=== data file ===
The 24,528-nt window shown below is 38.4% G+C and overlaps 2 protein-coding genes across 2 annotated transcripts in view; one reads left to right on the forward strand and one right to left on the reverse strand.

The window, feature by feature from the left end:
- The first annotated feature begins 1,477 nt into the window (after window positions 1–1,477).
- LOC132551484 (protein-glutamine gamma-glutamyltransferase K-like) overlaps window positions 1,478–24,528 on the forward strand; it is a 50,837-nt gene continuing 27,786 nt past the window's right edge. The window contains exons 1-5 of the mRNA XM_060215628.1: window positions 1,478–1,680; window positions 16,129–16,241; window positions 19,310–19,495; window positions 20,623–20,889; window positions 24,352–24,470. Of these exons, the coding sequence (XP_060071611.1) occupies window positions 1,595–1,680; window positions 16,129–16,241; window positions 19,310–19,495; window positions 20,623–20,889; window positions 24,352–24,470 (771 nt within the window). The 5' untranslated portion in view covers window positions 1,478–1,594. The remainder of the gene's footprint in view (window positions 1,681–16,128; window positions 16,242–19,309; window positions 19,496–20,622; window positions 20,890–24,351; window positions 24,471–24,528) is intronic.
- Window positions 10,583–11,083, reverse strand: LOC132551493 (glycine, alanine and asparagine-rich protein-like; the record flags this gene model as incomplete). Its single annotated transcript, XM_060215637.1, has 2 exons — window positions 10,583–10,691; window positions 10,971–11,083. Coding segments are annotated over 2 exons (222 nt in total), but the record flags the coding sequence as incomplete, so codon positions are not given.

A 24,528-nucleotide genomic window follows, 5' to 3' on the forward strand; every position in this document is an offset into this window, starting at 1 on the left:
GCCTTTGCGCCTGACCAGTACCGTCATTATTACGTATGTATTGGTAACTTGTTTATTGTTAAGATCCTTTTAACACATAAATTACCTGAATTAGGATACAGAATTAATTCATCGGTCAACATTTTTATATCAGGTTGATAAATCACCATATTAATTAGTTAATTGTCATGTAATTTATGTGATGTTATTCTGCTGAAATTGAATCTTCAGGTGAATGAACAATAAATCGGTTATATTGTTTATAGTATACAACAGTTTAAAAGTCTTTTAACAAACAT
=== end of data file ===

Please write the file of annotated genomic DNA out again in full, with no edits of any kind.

The 24,528-nt window shown below is 38.4% G+C and overlaps 2 protein-coding genes across 2 annotated transcripts in view; one reads left to right on the forward strand and one right to left on the reverse strand.

The window, feature by feature from the left end:
- The first annotated feature begins 1,477 nt into the window (after window positions 1–1,477).
- LOC132551484 (protein-glutamine gamma-glutamyltransferase K-like) overlaps window positions 1,478–24,528 on the forward strand; it is a 50,837-nt gene continuing 27,786 nt past the window's right edge. The window contains exons 1-5 of the mRNA XM_060215628.1: window positions 1,478–1,680; window positions 16,129–16,241; window positions 19,310–19,495; window positions 20,623–20,889; window positions 24,352–24,470. Of these exons, the coding sequence (XP_060071611.1) occupies window positions 1,595–1,680; window positions 16,129–16,241; window positions 19,310–19,495; window positions 20,623–20,889; window positions 24,352–24,470 (771 nt within the window). The 5' untranslated portion in view covers window positions 1,478–1,594. The remainder of the gene's footprint in view (window positions 1,681–16,128; window positions 16,242–19,309; window positions 19,496–20,622; window positions 20,890–24,351; window positions 24,471–24,528) is intronic.
- Window positions 10,583–11,083, reverse strand: LOC132551493 (glycine, alanine and asparagine-rich protein-like; the record flags this gene model as incomplete). Its single annotated transcript, XM_060215637.1, has 2 exons — window positions 10,583–10,691; window positions 10,971–11,083. Coding segments are annotated over 2 exons (222 nt in total), but the record flags the coding sequence as incomplete, so codon positions are not given.

A 24,528-nucleotide genomic window follows, 5' to 3' on the forward strand; every position in this document is an offset into this window, starting at 1 on the left:
GCCTTTGCGCCTGACCAGTACCGTCATTATTACGTATGTATTGGTAACTTGTTTATTGTTAAGATCCTTTTAACACATAAATTACCTGAATTAGGATACAGAATTAATTCATCGGTCAACATTTTTATATCAGGTTGATAAATCACCATATTAATTAGTTAATTGTCATGTAATTTATGTGATGTTATTCTGCTGAAATTGAATCTTCAGGTGAATGAACAATAAATCGGTTATATTGTTTATAGTATACAACAGTTTAAAAGTCTTTTAACAAACAT